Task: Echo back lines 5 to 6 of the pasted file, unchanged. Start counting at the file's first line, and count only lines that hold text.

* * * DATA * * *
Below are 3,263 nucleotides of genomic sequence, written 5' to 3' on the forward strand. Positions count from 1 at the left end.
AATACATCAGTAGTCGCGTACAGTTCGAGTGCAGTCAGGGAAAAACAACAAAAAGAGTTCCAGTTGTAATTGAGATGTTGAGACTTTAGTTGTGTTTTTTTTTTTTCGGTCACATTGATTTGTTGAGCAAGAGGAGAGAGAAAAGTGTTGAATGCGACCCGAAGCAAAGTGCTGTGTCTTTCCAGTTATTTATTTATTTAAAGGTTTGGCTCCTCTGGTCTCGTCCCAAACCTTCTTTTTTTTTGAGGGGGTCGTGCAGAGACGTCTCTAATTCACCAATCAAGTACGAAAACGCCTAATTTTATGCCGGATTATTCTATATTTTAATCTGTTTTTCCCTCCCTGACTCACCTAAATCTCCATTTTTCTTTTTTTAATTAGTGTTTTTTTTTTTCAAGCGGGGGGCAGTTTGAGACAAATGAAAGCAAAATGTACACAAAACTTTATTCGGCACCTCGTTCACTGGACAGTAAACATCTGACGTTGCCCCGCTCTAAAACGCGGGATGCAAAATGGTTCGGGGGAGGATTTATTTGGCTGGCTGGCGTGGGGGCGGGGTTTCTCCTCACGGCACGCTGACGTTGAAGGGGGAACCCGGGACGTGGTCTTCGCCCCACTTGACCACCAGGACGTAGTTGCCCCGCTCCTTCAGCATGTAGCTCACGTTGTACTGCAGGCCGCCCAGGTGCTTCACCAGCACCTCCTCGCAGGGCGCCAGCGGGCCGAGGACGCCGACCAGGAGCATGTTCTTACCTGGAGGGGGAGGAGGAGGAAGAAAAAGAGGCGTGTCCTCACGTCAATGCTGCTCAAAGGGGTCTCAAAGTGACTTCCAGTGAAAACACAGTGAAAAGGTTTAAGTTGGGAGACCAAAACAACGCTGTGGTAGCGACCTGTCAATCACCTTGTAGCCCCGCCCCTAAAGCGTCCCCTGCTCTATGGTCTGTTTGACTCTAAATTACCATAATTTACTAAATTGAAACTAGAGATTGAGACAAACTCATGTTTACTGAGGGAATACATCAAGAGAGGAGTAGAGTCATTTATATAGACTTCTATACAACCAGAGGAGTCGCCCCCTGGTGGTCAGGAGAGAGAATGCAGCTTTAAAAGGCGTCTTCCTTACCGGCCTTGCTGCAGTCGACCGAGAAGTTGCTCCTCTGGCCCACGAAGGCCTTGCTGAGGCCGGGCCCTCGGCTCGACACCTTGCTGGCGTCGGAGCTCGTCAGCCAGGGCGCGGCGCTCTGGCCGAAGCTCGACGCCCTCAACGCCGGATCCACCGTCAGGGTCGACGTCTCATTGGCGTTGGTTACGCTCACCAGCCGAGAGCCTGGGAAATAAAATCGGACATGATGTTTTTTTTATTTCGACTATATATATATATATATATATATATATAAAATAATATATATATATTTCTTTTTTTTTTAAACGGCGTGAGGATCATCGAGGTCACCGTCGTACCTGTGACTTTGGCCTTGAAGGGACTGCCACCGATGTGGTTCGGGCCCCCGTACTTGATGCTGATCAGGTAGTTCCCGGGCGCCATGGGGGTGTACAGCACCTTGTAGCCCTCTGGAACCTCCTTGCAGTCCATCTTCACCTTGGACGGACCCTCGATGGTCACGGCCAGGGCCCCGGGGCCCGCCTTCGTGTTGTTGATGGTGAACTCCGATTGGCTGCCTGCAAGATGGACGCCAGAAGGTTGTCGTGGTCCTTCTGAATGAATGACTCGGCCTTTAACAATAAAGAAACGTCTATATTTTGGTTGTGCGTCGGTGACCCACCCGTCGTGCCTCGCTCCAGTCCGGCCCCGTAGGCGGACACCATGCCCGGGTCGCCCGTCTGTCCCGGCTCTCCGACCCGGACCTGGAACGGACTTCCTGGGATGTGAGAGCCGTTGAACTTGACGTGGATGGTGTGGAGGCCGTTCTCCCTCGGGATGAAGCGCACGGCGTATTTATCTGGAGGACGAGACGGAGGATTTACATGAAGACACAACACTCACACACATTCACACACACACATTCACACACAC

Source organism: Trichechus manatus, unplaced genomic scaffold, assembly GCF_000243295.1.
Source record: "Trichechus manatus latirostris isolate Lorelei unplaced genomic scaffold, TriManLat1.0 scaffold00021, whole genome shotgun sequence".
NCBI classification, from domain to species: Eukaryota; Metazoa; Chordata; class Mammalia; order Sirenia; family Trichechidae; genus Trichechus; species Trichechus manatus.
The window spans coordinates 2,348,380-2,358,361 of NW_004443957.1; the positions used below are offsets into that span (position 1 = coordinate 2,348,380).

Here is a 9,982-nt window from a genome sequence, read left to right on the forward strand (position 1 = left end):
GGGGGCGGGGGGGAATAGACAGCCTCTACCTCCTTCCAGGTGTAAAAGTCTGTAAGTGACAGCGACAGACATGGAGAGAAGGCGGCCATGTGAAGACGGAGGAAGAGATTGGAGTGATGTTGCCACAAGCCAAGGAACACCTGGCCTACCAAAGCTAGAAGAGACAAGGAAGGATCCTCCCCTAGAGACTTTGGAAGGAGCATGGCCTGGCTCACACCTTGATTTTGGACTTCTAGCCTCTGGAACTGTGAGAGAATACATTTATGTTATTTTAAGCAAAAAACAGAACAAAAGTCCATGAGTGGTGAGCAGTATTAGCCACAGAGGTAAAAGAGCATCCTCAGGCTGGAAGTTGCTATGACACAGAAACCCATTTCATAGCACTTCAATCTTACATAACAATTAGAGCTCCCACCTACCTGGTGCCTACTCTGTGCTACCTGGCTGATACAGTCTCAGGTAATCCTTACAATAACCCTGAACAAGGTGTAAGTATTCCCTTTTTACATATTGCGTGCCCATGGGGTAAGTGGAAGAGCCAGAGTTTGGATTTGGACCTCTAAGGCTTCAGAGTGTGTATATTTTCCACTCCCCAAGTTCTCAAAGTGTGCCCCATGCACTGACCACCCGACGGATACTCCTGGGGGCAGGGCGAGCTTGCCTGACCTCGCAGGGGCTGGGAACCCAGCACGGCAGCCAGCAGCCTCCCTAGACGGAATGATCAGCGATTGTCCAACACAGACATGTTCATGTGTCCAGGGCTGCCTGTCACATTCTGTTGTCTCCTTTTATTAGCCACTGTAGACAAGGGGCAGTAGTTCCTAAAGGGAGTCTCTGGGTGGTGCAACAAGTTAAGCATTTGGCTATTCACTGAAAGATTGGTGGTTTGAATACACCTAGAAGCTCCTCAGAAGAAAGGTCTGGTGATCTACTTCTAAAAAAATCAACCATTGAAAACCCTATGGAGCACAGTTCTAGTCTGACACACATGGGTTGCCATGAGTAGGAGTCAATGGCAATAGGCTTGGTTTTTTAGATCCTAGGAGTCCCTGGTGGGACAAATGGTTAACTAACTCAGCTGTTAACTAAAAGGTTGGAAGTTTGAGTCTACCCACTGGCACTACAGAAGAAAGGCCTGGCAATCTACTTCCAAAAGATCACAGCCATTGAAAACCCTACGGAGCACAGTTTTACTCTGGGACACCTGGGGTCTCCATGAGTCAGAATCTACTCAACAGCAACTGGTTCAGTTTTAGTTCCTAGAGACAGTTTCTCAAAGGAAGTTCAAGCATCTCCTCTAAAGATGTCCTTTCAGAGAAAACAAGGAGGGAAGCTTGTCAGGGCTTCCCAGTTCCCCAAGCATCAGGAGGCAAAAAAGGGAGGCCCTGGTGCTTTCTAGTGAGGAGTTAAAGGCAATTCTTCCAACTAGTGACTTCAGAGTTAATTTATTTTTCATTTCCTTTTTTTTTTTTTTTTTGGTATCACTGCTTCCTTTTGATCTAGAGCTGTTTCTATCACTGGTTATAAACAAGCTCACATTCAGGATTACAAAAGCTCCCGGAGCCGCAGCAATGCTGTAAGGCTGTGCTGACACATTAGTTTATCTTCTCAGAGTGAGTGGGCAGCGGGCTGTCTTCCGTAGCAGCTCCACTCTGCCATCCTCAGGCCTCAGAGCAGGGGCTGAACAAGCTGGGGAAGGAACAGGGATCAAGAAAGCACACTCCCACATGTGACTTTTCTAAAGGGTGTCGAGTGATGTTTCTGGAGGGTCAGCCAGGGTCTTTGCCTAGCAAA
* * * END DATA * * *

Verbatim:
NCBI classification, from domain to species: Eukaryota; Metazoa; Chordata; class Mammalia; order Sirenia; family Trichechidae; genus Trichechus; species Trichechus manatus.
The window spans coordinates 2,348,380-2,358,361 of NW_004443957.1; the positions used below are offsets into that span (position 1 = coordinate 2,348,380).